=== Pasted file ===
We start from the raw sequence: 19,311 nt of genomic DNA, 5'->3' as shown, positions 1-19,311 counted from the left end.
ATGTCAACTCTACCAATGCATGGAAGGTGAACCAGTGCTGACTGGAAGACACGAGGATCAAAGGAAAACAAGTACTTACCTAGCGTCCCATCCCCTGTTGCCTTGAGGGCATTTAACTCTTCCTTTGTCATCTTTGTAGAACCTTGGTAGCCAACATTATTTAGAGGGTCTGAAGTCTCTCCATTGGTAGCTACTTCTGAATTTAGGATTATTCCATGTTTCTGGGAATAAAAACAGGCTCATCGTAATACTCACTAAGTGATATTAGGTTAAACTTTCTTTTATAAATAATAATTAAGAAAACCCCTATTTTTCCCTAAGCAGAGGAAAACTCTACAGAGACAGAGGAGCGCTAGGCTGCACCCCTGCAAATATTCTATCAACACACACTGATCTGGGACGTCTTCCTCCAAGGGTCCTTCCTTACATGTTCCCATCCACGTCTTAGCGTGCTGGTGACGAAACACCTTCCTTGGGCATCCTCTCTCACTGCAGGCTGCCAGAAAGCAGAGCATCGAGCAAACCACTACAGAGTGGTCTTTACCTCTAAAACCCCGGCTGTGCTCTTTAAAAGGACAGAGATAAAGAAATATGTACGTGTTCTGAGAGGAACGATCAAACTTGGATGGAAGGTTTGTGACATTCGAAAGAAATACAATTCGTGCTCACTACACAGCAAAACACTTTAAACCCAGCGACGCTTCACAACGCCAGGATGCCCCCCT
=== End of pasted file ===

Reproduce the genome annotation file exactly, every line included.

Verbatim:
We start from the raw sequence: 19,311 nt of genomic DNA, 5'->3' as shown, positions 1-19,311 counted from the left end.
ATGTCAACTCTACCAATGCATGGAAGGTGAACCAGTGCTGACTGGAAGACACGAGGATCAAAGGAAAACAAGTACTTACCTAGCGTCCCATCCCCTGTTGCCTTGAGGGCATTTAACTCTTCCTTTGTCATCTTTGTAGAACCTTGGTAGCCAACATTATTTAGAGGGTCTGAAGTCTCTCCATTGGTAGCTACTTCTGAATTTAGGATTATTCCATGTTTCTGGGAATAAAAACAGGCTCATCGTAATACTCACTAAGTGATATTAGGTTAAACTTTCTTTTATAAATAATAATTAAGAAAACCCCTATTTTTCCCTAAGCAGAGGAAAACTCTACAGAGACAGAGGAGCGCTAGGCTGCACCCCTGCAAATATTCTATCAACACACACTGATCTGGGACGTCTTCCTCCAAGGGTCCTTCCTTACATGTTCCCATCCACGTCTTAGCGTGCTGGTGACGAAACACCTTCCTTGGGCATCCTCTCTCACTGCAGGCTGCCAGAAAGCAGAGCATCGAGCAAACCACTACAGAGTGGTCTTTACCTCTAAAACCCCGGCTGTGCTCTTTAAAAGGACAGAGATAAAGAAATATGTACGTGTTCTGAGAGGAACGATCAAACTTGGATGGAAGGTTTGTGACATTCGAAAGAAATACAATTCGTGCTCACTACACAGCAAAACACTTTAAACCCAGCGACGCTTCACAACGCCAGGATGCCCCCCT